1960 was a defining year for the decade. John Fitzgerald Kennedy becomes the 35th President of the United States. Media attention in the States is drawn to the South, where African Americans begin sit-ins to protest lunch-counter segregation. Francis Gary Powers, flying a U-2 spy plane, is shot down over the U.S.S.R., launching a diatribe against the U.S. by Khrushchev. Fidel Castro, the liberator of Cuba, announces that he's a Communist and the U.S. government reacts by throwing up an embargo against sugar imports. France tests its first atomic bomb in the Sahara and there are massive demonstrations of Africans against the apartheid government of South Africa. Israel captures Adolph Eichmann in Argentina. War breaks out in the Congo and Cyprus wins its independence. And on September 12, 1960, immediately after joining the FDA, Frances Kelsey, with both a Ph.D. and medical degree, is given her first assignment: to approve or deny the United States distribution of Kevadon, generic name: thalidomide: A seemingly inconsequential event, considering the explosive state of the world. But Kelsey's decision to thwart the efforts of a powerful pharmaceutical company, Richardson-Merrell, saved countless numbers of American children from lifelong disabilities.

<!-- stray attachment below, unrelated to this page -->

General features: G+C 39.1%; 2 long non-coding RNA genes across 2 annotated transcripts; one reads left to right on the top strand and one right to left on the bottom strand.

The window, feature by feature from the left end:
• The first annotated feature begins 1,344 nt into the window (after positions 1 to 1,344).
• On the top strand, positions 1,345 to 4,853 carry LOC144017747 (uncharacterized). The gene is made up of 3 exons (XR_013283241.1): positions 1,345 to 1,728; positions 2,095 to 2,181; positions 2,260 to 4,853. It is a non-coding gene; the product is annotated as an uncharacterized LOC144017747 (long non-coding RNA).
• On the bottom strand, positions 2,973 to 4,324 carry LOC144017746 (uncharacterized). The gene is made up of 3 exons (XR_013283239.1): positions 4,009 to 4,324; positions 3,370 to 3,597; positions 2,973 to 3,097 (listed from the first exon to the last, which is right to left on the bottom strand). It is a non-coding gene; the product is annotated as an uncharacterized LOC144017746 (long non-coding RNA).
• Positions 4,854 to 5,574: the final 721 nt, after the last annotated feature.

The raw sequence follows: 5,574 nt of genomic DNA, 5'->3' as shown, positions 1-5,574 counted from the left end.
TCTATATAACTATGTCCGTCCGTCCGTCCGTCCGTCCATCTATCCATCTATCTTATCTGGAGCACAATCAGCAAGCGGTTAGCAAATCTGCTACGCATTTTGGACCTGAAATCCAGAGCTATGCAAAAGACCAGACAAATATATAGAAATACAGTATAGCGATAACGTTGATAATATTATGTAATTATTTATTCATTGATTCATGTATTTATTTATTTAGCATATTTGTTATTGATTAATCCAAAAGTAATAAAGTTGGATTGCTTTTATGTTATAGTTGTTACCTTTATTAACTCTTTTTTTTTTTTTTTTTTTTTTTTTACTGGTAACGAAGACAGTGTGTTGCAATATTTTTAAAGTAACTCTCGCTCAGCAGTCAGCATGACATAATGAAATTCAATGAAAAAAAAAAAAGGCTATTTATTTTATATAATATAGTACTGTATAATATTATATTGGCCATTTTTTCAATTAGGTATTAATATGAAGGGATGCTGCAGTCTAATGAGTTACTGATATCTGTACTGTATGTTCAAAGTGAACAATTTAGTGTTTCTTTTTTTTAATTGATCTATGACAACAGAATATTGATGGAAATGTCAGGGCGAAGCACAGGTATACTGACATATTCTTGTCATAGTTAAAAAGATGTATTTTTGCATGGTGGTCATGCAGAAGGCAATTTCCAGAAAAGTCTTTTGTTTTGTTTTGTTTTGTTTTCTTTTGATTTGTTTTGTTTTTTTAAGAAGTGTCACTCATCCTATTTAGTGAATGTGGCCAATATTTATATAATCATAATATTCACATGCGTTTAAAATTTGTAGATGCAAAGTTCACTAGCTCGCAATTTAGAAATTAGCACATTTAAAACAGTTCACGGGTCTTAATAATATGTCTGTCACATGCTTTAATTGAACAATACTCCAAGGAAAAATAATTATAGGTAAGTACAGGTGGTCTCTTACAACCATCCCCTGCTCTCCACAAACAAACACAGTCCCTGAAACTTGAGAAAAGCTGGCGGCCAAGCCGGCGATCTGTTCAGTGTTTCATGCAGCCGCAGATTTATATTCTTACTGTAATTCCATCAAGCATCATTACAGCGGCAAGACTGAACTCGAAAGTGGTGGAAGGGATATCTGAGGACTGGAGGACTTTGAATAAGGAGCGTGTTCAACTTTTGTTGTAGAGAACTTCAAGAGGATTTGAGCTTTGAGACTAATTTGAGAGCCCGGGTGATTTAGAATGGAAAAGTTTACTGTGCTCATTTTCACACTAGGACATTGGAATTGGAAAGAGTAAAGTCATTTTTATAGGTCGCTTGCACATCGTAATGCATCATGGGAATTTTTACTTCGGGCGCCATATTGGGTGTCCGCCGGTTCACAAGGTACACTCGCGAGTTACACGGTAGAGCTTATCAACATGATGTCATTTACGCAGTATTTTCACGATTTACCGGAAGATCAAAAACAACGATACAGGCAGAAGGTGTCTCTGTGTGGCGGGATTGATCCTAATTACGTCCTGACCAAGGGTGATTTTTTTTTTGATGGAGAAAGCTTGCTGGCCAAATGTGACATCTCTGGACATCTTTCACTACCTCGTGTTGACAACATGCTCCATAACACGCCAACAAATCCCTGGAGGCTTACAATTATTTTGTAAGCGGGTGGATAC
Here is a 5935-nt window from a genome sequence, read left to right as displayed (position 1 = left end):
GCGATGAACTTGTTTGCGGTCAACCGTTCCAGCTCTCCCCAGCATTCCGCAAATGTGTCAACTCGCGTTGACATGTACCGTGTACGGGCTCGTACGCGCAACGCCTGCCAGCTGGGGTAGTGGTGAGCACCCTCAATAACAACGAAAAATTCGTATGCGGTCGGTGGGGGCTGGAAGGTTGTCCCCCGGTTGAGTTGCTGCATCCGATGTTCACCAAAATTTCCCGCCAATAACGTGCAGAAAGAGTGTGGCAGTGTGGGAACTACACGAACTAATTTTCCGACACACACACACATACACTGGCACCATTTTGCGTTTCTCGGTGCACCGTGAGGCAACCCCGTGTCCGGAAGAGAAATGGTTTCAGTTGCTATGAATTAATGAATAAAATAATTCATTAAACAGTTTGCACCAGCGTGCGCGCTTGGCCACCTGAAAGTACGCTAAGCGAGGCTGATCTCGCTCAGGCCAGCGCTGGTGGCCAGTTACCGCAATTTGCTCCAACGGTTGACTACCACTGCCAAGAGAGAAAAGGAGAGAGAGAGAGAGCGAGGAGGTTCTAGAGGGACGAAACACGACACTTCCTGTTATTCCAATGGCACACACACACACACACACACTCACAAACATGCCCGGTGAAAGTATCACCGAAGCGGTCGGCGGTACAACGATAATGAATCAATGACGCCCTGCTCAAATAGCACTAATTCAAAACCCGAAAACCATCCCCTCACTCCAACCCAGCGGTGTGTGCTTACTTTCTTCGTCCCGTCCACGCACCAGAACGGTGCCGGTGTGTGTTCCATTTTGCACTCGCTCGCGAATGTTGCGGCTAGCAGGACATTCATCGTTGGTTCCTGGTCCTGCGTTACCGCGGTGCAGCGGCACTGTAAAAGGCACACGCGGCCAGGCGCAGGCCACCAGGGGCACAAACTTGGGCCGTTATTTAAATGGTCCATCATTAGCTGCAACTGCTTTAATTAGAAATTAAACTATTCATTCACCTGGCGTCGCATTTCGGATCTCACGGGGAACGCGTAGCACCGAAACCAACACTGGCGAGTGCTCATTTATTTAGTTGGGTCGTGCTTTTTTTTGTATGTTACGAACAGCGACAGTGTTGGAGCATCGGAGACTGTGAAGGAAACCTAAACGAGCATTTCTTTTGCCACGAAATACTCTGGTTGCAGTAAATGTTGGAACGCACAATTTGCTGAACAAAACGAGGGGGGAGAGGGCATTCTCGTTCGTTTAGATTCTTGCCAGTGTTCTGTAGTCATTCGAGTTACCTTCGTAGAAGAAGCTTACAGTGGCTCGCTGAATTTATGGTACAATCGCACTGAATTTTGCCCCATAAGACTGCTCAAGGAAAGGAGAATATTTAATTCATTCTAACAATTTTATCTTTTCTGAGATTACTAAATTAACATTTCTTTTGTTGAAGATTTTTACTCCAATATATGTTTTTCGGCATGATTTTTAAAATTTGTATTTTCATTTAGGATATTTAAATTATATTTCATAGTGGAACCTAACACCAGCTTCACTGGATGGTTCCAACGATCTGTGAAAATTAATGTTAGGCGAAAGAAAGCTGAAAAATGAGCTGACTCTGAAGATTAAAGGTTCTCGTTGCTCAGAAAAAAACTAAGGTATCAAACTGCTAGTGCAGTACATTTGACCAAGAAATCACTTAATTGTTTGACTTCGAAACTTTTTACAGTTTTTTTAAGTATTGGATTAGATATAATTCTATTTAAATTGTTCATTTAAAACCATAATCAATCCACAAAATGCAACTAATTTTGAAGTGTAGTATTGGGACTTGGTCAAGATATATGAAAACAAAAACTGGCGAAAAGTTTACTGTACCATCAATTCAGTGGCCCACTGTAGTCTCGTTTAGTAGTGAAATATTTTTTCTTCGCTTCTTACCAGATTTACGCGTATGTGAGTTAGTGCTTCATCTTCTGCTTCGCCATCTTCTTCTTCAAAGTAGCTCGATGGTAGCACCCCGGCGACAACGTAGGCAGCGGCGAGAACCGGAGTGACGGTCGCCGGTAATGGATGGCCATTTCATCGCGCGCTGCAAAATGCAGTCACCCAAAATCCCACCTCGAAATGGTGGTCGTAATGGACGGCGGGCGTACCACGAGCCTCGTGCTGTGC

Rosemarie Reed Producer/Director
Writer/Developer Victoria Zackheim
Editor Dina Potocki

Funded by the Alfred P. Sloan Foundation

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Out from the Shadows: The Story Of Irène Joliot-Curie and Frédéric Joliot-Curie

photograph: AIP Center for the History of Physics

This program relates the life and times of Irène Joliot-Curie, the eldest daughter of Marie and Pierre Curie. Although less well known than her parents, Irène and her husband, Frédéric, made a contribution to nuclear physics that was of equally ground-breaking significance. And like her parents, they were awarded a Nobel Prize. In 1934, Irène and her husband announced in a report to the French Academy of Sciences that they had created a radioactive atom which did not exist in nature. The bombardment of a simple sheet of aluminum with alpha rays had produced a phosphorus isotope which disintegrated just like natural radioactive elements.